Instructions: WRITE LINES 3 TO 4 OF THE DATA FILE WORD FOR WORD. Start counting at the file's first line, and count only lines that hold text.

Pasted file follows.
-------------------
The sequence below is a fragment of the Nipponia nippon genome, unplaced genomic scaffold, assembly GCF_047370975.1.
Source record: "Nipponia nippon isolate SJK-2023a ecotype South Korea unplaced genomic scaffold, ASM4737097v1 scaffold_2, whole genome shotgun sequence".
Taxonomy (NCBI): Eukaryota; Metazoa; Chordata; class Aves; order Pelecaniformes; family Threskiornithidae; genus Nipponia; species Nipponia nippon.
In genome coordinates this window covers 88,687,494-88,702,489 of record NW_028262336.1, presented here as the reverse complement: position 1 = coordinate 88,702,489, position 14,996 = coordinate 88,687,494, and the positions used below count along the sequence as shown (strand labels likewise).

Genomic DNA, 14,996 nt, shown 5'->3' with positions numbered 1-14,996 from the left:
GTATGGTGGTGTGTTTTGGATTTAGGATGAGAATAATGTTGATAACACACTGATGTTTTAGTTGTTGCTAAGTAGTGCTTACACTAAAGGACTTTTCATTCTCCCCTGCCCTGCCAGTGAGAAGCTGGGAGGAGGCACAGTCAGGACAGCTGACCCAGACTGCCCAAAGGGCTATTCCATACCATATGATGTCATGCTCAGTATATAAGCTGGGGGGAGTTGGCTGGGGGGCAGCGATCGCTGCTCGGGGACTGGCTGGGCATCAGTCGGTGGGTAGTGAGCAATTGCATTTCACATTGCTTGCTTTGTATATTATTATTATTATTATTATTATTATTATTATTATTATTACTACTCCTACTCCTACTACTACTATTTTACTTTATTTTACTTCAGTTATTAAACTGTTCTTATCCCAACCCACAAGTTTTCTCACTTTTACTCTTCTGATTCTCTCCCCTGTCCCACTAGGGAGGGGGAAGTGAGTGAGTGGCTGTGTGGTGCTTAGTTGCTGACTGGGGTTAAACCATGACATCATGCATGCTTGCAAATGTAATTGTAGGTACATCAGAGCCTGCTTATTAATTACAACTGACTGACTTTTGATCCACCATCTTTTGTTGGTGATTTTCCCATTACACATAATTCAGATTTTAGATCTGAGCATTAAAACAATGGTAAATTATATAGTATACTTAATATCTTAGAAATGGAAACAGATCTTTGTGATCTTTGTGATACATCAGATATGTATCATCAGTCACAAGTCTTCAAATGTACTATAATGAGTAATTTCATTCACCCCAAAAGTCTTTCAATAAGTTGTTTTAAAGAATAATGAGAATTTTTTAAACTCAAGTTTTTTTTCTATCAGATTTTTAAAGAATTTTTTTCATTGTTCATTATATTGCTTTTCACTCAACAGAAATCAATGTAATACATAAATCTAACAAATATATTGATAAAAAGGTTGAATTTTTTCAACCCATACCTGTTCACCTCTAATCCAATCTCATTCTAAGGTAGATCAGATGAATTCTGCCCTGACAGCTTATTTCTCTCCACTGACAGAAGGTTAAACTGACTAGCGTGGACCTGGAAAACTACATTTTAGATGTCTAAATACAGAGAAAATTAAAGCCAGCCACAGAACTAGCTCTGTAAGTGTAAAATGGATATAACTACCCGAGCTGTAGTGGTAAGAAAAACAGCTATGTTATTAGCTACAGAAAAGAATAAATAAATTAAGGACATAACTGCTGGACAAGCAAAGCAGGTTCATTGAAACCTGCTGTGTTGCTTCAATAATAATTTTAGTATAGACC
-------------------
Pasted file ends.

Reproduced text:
Taxonomy (NCBI): Eukaryota; Metazoa; Chordata; class Aves; order Pelecaniformes; family Threskiornithidae; genus Nipponia; species Nipponia nippon.
In genome coordinates this window covers 88,687,494-88,702,489 of record NW_028262336.1, presented here as the reverse complement: position 1 = coordinate 88,702,489, position 14,996 = coordinate 88,687,494, and the positions used below count along the sequence as shown (strand labels likewise).